Compared to self-report of alcohol consumption in pregnancy, the sensitivity of the individual biomarkers ranged from 11.6% for EtG >30 ng/g to 47.8% for a PEth concentration of >8 ng/ml, and specificities ranged from 57.1% (PEth >8 ng/ml) to 84.8% (EtG >30 ng/g). Using a combination of total FAEEs >600 ng/g and EtG >30 ng/g had a very high specificity for alcohol consumption either ever in pregnancy or only after 20 weeks’ gestation, but a very low sensitivity of 6.7 and 5.3% respectively. A combination of FAEEs <600 ng/g and EtG <30 ng/g had a positive predictive value of 87% for no alcohol consumption after 20 weeks of gestation.

It is concluded that one in seven mothers delivering in the west of Scotland has consumed alcohol in pregnancy beyond twenty weeks’ gestation. Reported amounts of alcohol consumed are likely underestimated.

This study indicates that routine use of meconium biomarkers for detection of alcohol consumption in pregnancy is not currently justified. Similarly, retrospective testing of stored dried blood spot samples taken on day five of life cannot be recommended as a measure of assessing PAE. Further work is required to explore relationships between alcohol biomarkers in meconium and longer term neurodevelopmental outcomes, as well as the role of measuring PEth in the newborn.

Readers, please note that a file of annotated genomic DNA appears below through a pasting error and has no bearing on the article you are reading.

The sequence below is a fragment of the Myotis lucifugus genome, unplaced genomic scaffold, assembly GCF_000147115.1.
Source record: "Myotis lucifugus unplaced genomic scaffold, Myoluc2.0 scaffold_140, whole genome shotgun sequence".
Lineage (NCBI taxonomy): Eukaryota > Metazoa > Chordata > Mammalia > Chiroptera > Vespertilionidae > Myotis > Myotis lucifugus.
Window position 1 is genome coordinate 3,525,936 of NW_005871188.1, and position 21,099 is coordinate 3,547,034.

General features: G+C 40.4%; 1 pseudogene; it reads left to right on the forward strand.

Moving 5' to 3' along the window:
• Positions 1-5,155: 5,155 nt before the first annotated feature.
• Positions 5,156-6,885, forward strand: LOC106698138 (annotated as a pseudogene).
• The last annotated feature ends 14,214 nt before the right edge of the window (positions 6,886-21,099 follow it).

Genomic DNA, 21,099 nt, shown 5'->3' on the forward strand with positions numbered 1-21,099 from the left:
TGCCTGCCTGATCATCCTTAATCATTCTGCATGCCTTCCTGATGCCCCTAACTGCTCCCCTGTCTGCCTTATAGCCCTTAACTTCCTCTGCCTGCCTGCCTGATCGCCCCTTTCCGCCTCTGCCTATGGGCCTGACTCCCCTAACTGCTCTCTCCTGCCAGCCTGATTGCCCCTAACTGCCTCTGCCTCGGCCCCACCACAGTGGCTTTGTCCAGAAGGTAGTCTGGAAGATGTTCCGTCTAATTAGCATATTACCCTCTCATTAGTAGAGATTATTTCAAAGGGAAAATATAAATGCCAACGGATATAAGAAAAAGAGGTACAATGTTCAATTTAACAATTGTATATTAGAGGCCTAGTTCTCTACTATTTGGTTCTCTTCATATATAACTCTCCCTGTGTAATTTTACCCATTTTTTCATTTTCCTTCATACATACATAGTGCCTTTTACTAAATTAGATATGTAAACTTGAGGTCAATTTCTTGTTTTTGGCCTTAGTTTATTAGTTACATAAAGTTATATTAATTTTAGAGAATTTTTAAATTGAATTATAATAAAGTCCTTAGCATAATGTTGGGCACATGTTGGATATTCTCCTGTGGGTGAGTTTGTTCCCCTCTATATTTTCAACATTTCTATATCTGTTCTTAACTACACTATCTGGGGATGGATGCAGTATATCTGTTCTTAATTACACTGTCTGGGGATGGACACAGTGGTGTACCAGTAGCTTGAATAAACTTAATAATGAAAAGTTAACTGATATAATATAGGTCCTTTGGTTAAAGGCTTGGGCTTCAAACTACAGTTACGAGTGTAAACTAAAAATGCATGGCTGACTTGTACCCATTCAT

Item Type: Thesis (MD)
Qualification Level: Doctoral
Additional Information: From research conducted in the Princess Royal Maternity, Glasgow.
Subjects: R Medicine > RA Public aspects of medicine
R Medicine > RG Gynecology and obstetrics
Colleges/Schools: College of Medical Veterinary and Life Sciences > School of Medicine, Dentistry & Nursing
Supervisor's Name: McMillan, Professor Donald and Mactier, Dr. Helen and Tappin, Professor David
Date of Award: 2021
Depositing User: Theses Team
Unique ID: glathesis:2021-82316
Copyright: Copyright of this thesis is held by the author.
Date Deposited: 09 Jul 2021 10:10
Last Modified: 09 Jul 2021 10:32
Thesis DOI: 10.5525/gla.thesis.82316
URI: http://theses.gla.ac.uk/id/eprint/82316